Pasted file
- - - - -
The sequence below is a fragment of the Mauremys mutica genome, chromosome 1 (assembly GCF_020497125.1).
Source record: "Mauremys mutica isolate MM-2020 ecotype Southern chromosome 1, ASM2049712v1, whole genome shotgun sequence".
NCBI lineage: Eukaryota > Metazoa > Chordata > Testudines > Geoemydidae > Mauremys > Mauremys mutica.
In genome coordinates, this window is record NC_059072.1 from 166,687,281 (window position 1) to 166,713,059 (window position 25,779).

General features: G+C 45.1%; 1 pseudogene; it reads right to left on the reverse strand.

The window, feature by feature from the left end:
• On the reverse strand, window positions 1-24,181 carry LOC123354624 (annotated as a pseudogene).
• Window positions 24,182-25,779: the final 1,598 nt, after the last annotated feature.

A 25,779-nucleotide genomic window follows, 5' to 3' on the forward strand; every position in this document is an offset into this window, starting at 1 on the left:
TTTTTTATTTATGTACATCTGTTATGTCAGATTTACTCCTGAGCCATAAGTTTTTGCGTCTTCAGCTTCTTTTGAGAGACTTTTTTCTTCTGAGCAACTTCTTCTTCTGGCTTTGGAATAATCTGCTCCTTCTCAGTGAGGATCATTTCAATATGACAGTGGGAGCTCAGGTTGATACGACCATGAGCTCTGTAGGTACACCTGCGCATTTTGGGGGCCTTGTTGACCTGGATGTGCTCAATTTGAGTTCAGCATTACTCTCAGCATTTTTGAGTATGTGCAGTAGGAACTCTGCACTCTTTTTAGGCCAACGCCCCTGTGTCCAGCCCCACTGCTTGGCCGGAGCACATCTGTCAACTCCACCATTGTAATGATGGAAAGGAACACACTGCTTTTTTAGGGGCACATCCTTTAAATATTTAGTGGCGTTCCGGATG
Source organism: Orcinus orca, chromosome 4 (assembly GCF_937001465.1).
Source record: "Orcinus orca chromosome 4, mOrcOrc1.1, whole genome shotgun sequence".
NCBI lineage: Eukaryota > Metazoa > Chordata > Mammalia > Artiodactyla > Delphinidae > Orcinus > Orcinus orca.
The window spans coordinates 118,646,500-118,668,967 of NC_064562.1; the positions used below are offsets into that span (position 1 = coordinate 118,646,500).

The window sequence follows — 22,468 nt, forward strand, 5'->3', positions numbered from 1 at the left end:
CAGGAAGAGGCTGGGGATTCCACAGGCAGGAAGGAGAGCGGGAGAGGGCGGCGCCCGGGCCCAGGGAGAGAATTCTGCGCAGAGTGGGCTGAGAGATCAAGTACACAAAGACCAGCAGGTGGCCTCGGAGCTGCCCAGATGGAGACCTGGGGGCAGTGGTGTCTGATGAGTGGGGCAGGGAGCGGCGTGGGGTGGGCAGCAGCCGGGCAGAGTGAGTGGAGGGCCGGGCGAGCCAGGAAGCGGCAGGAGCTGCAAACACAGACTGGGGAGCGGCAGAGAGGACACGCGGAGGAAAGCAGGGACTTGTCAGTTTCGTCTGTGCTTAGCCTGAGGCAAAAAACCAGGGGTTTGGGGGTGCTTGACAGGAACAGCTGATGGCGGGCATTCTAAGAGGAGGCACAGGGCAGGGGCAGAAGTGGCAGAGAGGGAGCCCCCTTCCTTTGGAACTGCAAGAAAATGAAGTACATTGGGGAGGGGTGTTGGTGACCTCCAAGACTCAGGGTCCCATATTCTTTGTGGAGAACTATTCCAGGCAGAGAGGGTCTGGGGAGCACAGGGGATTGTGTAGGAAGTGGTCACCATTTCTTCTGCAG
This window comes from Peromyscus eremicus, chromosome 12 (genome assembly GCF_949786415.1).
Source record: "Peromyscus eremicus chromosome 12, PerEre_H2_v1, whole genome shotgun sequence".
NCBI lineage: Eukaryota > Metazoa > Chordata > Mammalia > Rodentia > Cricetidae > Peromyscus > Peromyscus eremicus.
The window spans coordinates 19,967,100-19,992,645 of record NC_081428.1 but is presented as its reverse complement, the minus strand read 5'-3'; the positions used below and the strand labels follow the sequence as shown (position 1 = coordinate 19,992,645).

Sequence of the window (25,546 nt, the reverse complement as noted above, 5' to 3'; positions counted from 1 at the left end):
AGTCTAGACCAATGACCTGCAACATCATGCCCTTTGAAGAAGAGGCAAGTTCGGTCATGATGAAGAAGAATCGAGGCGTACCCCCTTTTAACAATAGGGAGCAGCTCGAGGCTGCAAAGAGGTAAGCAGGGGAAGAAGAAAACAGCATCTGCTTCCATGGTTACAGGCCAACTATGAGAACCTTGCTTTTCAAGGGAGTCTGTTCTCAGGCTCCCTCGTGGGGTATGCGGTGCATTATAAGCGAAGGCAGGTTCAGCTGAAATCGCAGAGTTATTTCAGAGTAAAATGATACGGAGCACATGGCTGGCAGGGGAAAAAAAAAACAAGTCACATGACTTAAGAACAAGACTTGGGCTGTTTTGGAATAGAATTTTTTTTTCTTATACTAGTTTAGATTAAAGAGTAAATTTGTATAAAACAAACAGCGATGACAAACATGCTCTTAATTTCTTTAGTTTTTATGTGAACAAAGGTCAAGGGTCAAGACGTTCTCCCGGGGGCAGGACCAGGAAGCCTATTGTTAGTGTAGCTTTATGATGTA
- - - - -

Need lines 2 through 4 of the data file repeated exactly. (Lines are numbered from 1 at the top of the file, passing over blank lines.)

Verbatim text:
Source record: "Mauremys mutica isolate MM-2020 ecotype Southern chromosome 1, ASM2049712v1, whole genome shotgun sequence".
NCBI lineage: Eukaryota > Metazoa > Chordata > Testudines > Geoemydidae > Mauremys > Mauremys mutica.
In genome coordinates, this window is record NC_059072.1 from 166,687,281 (window position 1) to 166,713,059 (window position 25,779).